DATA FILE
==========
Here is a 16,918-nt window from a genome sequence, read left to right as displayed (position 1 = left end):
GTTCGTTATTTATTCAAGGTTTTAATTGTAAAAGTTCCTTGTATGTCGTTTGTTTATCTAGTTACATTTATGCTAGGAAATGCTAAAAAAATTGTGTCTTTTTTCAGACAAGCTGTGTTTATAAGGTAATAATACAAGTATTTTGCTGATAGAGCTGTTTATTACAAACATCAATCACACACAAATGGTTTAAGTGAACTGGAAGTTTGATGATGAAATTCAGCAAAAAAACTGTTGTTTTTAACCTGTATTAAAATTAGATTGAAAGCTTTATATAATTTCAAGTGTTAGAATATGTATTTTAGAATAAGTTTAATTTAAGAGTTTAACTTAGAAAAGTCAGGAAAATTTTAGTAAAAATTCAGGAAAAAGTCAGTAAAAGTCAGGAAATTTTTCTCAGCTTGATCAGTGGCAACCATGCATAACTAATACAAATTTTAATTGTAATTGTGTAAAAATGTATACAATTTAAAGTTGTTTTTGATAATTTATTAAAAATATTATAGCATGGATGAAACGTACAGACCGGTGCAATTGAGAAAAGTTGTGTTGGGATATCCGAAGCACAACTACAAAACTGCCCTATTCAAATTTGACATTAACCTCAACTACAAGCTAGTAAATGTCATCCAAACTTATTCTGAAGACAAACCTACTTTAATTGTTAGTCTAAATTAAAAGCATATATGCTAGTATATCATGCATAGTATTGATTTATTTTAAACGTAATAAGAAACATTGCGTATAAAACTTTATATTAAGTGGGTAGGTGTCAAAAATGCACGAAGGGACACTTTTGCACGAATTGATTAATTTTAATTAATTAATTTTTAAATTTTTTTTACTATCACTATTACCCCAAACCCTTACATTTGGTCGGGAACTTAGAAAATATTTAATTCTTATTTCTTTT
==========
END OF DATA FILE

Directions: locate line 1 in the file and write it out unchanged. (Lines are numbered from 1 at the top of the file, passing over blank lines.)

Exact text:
Here is a 16,918-nt window from a genome sequence, read left to right as displayed (position 1 = left end):